The Quapaws in Clarksdale Part V: John Ruskey

June 14th, 2014

By Nic Stoltzfus

Thursday, March 13th: Today Joey and I woke up and prepared all of our gear and walked down to the main office to set up and interview Mark “River” Peoples. After this we headed over to interview Hannah Tippitt, a Clarksdale local, and Megan O’Connor, an elementary school Spanish teacher in Clarksdale. After the interviews, River, Joey, and I met up with Braxton and had lunch at Dutch Oven, a local Mennonite-run restaurant. In the afternoon we had a little bit of downtime, so I wrote for awhile and Joey did some more filming around town. That evening River came back over and we went to Ground Zero Blues Club (the one that Morgan Freeman founded) for open mic night.

Friday, March 14th: Today was our last full day in Clarksdale—my, the week went fast! Joey and I set up the camera gear down in the main office to interview John Ruskey. In a role reversal, I ran the camera and Joey asked the questions. Joey had two pages of specific questions and really wanted to make sure he asked all the questions as succinctly as possible. Our interview with John was the longest of the week, about an hour long; John really dug in deep and shared with us stories of his life.

John Ruskey in his office.
John Ruskey in his office.

John Ruskey has a colorful history, and I won’t go into all the details here because I want to focus on his role as a mentor and how the Mighty Quapaw Apprenticeship Program was birthed (if you want a brief history of Ruskey I recommend you check out Gregg Patterson’s 2009 article featured in Arkansas Farm Bureau’s Front Porch magazine).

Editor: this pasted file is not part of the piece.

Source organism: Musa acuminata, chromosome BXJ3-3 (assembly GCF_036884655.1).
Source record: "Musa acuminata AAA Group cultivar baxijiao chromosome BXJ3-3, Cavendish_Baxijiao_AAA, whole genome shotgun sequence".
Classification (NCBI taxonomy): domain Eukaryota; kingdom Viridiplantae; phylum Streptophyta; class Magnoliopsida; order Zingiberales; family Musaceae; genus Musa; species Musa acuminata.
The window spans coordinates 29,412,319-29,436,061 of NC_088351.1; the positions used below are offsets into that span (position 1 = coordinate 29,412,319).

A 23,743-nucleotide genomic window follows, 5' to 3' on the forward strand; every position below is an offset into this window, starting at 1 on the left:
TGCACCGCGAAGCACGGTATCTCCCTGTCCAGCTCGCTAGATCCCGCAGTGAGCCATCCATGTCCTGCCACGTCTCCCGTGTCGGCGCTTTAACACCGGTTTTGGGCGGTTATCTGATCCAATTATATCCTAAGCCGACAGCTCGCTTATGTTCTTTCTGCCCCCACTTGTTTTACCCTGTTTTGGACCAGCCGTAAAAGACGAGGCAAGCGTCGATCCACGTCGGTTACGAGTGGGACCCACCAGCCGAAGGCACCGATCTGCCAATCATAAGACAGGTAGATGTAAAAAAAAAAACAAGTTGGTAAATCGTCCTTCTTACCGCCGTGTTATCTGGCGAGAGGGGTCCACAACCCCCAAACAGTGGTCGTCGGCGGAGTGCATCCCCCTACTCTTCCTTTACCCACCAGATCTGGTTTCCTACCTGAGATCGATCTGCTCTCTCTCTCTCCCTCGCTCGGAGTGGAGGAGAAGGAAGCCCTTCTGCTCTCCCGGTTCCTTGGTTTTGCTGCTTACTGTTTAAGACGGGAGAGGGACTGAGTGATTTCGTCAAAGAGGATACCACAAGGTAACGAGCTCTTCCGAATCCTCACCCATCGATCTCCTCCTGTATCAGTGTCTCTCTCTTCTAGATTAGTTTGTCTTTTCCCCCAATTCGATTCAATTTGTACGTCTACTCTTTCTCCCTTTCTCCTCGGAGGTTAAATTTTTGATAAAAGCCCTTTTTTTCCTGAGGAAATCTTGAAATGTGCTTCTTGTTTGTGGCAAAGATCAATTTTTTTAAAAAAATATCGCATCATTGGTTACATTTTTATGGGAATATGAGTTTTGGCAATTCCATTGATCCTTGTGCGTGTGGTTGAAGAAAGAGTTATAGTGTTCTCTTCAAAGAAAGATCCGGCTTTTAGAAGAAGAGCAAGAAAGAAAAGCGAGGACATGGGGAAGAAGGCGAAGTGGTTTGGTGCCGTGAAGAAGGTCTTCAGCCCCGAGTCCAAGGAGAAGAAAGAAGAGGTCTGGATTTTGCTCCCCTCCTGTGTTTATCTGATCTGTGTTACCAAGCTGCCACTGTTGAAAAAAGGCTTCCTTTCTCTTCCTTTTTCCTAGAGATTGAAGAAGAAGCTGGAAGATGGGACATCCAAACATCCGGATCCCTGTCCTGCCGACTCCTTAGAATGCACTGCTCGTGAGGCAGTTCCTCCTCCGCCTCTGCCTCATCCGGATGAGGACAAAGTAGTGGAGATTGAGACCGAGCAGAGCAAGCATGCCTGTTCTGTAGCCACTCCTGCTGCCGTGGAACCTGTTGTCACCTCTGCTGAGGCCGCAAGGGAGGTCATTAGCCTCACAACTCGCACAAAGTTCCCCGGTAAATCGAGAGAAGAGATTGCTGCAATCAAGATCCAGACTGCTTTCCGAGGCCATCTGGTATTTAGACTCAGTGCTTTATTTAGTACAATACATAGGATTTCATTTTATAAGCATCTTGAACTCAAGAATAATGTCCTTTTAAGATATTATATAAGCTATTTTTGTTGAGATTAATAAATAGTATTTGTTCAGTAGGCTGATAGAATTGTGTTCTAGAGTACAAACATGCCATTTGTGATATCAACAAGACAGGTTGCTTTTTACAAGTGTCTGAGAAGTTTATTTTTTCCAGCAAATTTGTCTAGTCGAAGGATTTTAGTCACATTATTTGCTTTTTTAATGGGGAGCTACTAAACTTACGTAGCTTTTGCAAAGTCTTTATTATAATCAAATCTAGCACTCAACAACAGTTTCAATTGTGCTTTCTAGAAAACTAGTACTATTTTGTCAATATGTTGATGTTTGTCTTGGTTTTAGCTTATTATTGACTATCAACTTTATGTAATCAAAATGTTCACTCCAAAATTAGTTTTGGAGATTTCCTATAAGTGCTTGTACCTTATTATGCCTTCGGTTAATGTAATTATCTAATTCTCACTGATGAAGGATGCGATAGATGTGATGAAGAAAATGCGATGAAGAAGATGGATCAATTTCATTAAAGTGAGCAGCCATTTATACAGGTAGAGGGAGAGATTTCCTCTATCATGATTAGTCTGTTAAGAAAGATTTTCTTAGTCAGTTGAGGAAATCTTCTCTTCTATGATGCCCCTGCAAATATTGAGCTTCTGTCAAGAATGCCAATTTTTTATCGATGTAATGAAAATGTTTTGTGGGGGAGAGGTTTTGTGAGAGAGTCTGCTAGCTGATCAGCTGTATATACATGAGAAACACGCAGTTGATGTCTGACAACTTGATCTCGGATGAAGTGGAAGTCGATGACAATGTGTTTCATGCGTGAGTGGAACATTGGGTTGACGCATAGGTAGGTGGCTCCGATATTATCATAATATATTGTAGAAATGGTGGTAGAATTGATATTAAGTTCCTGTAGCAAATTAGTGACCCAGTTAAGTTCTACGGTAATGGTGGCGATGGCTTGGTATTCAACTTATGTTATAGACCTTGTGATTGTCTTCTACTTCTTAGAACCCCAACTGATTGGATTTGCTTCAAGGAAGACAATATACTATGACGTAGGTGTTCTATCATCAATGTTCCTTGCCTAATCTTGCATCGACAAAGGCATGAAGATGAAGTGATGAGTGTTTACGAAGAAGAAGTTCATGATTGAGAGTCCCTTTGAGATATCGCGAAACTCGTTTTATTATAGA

In his interview, John Ruskey told us that he was inspired to mentor the youth from his blues teacher and mentor Johnnie “Mr. Johnnie” Billington.

He [Johnnie Billington] is as important as anything towards the creation of the Mighty Quapaw Apprenticeship Program…He showed me how you can take something that we are sharing, like the blues or canoe building, and break it down into the simple skills that are involved along the way, and teach the very basics from keeping the beat, to tapping your hand on the snare, to all these different steps on the long road to becoming a successful performer on stage. But, he showed me how you can do that by breaking it down to these very discreet, learnable steps. And he was really inspirational for me and how to do that with the young men and women who used to show up on my doorstep wanting to learn to carve a canoe. Because I just use Mr. Johnnie’s method, I taught them with the very basics from the beginning, and taught them how to learn how to build a canoe with very, very simple steps…that came directly from my experience with him when I was learning to play the blues.